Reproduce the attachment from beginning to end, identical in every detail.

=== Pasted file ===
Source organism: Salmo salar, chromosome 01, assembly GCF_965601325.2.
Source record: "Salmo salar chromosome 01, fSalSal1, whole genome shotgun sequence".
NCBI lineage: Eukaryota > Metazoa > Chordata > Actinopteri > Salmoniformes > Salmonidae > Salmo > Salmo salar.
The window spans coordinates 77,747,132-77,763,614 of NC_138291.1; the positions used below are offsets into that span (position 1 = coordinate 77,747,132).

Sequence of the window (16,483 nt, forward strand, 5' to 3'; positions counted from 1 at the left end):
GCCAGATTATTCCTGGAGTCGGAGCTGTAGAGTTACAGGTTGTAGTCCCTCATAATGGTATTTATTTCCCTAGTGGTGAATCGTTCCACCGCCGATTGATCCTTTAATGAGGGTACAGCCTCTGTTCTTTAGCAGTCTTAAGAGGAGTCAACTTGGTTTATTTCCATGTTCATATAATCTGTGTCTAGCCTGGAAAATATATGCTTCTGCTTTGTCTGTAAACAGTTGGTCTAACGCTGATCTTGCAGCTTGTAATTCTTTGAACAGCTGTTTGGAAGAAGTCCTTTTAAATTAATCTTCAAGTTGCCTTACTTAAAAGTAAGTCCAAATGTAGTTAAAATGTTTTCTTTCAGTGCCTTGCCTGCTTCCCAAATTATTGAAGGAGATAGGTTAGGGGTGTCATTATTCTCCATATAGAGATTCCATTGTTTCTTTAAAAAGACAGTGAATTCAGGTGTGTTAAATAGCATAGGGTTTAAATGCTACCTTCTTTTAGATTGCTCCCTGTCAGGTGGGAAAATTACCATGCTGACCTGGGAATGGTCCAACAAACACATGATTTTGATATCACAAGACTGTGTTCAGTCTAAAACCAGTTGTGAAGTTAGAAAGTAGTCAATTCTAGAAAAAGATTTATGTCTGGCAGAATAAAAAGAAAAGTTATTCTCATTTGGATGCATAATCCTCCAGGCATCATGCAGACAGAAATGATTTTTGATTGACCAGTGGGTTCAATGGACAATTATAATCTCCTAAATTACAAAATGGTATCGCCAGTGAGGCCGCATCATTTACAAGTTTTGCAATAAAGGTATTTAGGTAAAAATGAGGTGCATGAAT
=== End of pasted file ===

Source organism: Salmo salar, chromosome 01, assembly GCF_965601325.2.
Source record: "Salmo salar chromosome 01, fSalSal1, whole genome shotgun sequence".
NCBI lineage: Eukaryota > Metazoa > Chordata > Actinopteri > Salmoniformes > Salmonidae > Salmo > Salmo salar.
The window spans coordinates 77,747,132-77,763,614 of NC_138291.1; the positions used below are offsets into that span (position 1 = coordinate 77,747,132).

Sequence of the window (16,483 nt, forward strand, 5' to 3'; positions counted from 1 at the left end):
GCCAGATTATTCCTGGAGTCGGAGCTGTAGAGTTACAGGTTGTAGTCCCTCATAATGGTATTTATTTCCCTAGTGGTGAATCGTTCCACCGCCGATTGATCCTTTAATGAGGGTACAGCCTCTGTTCTTTAGCAGTCTTAAGAGGAGTCAACTTGGTTTATTTCCATGTTCATATAATCTGTGTCTAGCCTGGAAAATATATGCTTCTGCTTTGTCTGTAAACAGTTGGTCTAACGCTGATCTTGCAGCTTGTAATTCTTTGAACAGCTGTTTGGAAGAAGTCCTTTTAAATTAATCTTCAAGTTGCCTTACTTAAAAGTAAGTCCAAATGTAGTTAAAATGTTTTCTTTCAGTGCCTTGCCTGCTTCCCAAATTATTGAAGGAGATAGGTTAGGGGTGTCATTATTCTCCATATAGAGATTCCATTGTTTCTTTAAAAAGACAGTGAATTCAGGTGTGTTAAATAGCATAGGGTTTAAATGCTACCTTCTTTTAGATTGCTCCCTGTCAGGTGGGAAAATTACCATGCTGACCTGGGAATGGTCCAACAAACACATGATTTTGATATCACAAGACTGTGTTCAGTCTAAAACCAGTTGTGAAGTTAGAAAGTAGTCAATTCTAGAAAAAGATTTATGTCTGGCAGAATAAAAAGAAAAGTTATTCTCATTTGGATGCATAATCCTCCAGGCATCATGCAGACAGAAATGATTTTTGATTGACCAGTGGGTTCAATGGACAATTATAATCTCCTAAATTACAAAATGGTATCGCCAGTGAGGCCGCATCATTTACAAGTTTTGCAATAAAGGTATTTAGGTAAAAATGAGGTGCATGAAT